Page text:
• Built in Audio Editor rather than having to shell out to Cool Edit/Adobe Audition.
  • Built in CD-Ripping
  • Auto-Hooks are automatic creation of promos that are created on the fly based on the music due to play that hour.
  • Completely new security engine with combined Contact Management
  • User Preferences and per-user Edit Cart ranges
  • New segue editor
  • Online licensing so users no longer had to renew license codes in office hours.
  • Customisable colour schemes.
  • Basic Macro language.
  • Remote Voice Tracking
Oddly despite a huge number of users commenting that Myriad v2 was a too grey, Myriad v3's blue colour scheme wasn't popular with everyone and a log of people commented that they didn't see what was wrong with the old grey look Smile

AutoTrack Pro v3 had actually preceded Myriad v3.0 by a year so to reduce confusion it was upgrade to v3.1

Myriad v3.5
  • Totally new Audio Engine allowing playback of non-wav audio for the first time - mp3, mp2, ogg and WMA joined WAV playback.
  • Windows Vista and Windows 7 support (although offically we don't support Windows Vista, it does work very well on it!)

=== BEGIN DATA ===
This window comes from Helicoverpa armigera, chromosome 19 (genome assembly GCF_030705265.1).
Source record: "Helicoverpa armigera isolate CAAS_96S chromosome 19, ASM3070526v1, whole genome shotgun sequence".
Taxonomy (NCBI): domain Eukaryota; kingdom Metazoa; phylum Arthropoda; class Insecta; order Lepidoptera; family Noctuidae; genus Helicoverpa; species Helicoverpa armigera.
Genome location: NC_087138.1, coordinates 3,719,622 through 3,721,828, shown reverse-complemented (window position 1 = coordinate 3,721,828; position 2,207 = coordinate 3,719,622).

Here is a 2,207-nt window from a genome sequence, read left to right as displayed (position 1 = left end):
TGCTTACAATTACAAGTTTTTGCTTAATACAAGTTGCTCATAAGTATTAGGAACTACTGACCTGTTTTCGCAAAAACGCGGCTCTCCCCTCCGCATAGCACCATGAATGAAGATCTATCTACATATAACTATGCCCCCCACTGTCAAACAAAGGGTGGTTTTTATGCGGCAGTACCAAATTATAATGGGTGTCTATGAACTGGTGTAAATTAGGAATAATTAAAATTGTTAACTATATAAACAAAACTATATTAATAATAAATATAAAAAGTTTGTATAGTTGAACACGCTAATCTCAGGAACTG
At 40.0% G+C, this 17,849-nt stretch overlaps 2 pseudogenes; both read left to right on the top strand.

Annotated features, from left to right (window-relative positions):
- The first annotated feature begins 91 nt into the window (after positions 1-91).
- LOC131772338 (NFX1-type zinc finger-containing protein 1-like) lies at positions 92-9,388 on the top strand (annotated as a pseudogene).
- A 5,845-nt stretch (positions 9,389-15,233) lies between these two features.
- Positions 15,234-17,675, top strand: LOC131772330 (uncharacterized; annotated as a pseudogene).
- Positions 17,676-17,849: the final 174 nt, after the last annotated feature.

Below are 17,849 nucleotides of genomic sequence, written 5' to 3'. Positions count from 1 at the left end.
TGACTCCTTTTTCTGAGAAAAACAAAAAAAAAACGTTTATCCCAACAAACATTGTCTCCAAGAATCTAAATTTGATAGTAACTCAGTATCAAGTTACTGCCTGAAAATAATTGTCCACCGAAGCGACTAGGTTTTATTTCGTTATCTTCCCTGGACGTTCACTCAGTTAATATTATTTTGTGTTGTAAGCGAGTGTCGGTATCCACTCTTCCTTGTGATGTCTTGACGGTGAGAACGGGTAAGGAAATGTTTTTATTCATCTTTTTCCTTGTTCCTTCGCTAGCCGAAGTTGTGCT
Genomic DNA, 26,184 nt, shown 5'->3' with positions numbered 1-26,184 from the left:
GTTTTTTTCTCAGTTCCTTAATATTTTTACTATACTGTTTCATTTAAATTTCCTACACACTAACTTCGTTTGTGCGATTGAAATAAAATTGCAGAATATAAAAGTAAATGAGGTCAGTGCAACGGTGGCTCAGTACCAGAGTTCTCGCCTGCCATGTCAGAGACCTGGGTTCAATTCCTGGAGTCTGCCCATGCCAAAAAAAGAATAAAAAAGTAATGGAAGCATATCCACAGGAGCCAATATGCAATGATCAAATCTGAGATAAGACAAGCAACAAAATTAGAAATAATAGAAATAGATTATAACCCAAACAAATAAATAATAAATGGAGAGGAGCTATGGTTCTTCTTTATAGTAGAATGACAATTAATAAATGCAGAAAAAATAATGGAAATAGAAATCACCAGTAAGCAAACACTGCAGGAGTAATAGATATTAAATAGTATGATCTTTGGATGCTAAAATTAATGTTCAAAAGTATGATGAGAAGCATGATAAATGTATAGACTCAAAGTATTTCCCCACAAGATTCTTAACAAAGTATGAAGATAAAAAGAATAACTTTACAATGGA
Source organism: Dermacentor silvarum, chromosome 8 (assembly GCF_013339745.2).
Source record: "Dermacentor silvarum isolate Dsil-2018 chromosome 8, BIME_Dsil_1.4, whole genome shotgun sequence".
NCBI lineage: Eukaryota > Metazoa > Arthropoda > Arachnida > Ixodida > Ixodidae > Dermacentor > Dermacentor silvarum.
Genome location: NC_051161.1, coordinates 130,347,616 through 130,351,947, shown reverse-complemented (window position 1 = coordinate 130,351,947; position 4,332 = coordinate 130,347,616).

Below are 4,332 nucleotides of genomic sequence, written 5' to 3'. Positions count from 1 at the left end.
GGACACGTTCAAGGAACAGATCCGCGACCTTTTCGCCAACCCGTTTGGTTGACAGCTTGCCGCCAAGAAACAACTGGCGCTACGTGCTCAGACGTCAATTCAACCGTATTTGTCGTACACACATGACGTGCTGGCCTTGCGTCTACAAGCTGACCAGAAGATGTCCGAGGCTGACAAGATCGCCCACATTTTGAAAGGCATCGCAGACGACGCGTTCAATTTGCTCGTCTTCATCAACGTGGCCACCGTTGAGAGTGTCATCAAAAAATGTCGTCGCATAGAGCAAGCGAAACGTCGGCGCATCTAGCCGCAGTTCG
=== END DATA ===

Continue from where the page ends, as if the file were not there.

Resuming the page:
• Another round of updates to the Segue Editor
  • A huge amount of work went into the Macro language to make a very powerful engine for users who need to do more 'behind the scenes'
  • Built in Podcast Creator
  • Audiowall Auto-Importer introduced for the first time
  • Content Types and Categorisation for Carts
  • InstantTrack brings a simply scheduling system for users who don't need the power of AutoTrack,
  • AutoFill uses InstantTrack to pad out underrunning hours.
  • Lots more use of pictures throughout Myriad making it a very visual product which is ideal for engaging younger users for example in School Radio
  • Much improved support for Touchscreens - although in practice these are still fairly rare, not least because screens tend to be fitted behind mixers meaning they are pretty much out of reach of users sat in front of them!
  • The last versions of Myriad v3.5 also introduced Waveform or 'peak' files to make editing of Extro times etc. a much faster task.
Myriad Network v3.6 was also introduced which built on Myriad STS and added dozens of new features - again, a separate story though!

Myriad v3.6
  • Myriad Intelligent Interface : This gives direct integration with the P Squared SRM audio mixer giving users much more visual feedback directly from the mixer itself - faders flash to show the state of carts in players, the Mic Live is indicated on screen, and Cart Players flag on screen if the fader is down so you can easily tell if what you are about to play isn't going to be heard on-air.